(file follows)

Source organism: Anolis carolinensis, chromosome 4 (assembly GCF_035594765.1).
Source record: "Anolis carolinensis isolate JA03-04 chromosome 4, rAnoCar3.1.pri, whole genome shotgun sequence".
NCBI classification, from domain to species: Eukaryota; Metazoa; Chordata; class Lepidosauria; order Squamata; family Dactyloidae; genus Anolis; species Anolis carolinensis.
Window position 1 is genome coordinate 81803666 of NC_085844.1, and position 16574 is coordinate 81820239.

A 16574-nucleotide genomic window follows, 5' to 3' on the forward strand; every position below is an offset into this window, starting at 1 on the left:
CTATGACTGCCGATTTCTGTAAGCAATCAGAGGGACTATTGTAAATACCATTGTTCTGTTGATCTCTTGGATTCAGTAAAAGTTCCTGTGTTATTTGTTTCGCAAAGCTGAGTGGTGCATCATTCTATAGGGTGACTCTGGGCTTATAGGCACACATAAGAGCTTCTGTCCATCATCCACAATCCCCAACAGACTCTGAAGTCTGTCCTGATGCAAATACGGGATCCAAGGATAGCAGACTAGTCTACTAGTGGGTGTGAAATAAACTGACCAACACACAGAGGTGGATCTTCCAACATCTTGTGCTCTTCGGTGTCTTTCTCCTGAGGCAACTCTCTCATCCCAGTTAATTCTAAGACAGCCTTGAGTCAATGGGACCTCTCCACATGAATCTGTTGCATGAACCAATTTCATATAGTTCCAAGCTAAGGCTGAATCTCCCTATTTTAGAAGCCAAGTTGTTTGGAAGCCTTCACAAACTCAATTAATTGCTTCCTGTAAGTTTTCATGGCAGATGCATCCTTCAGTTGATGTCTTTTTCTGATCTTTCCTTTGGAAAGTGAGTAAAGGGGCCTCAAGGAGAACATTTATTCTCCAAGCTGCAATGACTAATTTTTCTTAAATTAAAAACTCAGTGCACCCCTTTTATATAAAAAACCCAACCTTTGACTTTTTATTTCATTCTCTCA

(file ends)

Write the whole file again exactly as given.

Source organism: Anolis carolinensis, chromosome 4 (assembly GCF_035594765.1).
Source record: "Anolis carolinensis isolate JA03-04 chromosome 4, rAnoCar3.1.pri, whole genome shotgun sequence".
NCBI classification, from domain to species: Eukaryota; Metazoa; Chordata; class Lepidosauria; order Squamata; family Dactyloidae; genus Anolis; species Anolis carolinensis.
Window position 1 is genome coordinate 81803666 of NC_085844.1, and position 16574 is coordinate 81820239.

A 16574-nucleotide genomic window follows, 5' to 3' on the forward strand; every position below is an offset into this window, starting at 1 on the left:
CTATGACTGCCGATTTCTGTAAGCAATCAGAGGGACTATTGTAAATACCATTGTTCTGTTGATCTCTTGGATTCAGTAAAAGTTCCTGTGTTATTTGTTTCGCAAAGCTGAGTGGTGCATCATTCTATAGGGTGACTCTGGGCTTATAGGCACACATAAGAGCTTCTGTCCATCATCCACAATCCCCAACAGACTCTGAAGTCTGTCCTGATGCAAATACGGGATCCAAGGATAGCAGACTAGTCTACTAGTGGGTGTGAAATAAACTGACCAACACACAGAGGTGGATCTTCCAACATCTTGTGCTCTTCGGTGTCTTTCTCCTGAGGCAACTCTCTCATCCCAGTTAATTCTAAGACAGCCTTGAGTCAATGGGACCTCTCCACATGAATCTGTTGCATGAACCAATTTCATATAGTTCCAAGCTAAGGCTGAATCTCCCTATTTTAGAAGCCAAGTTGTTTGGAAGCCTTCACAAACTCAATTAATTGCTTCCTGTAAGTTTTCATGGCAGATGCATCCTTCAGTTGATGTCTTTTTCTGATCTTTCCTTTGGAAAGTGAGTAAAGGGGCCTCAAGGAGAACATTTATTCTCCAAGCTGCAATGACTAATTTTTCTTAAATTAAAAACTCAGTGCACCCCTTTTATATAAAAAACCCAACCTTTGACTTTTTATTTCATTCTCTCA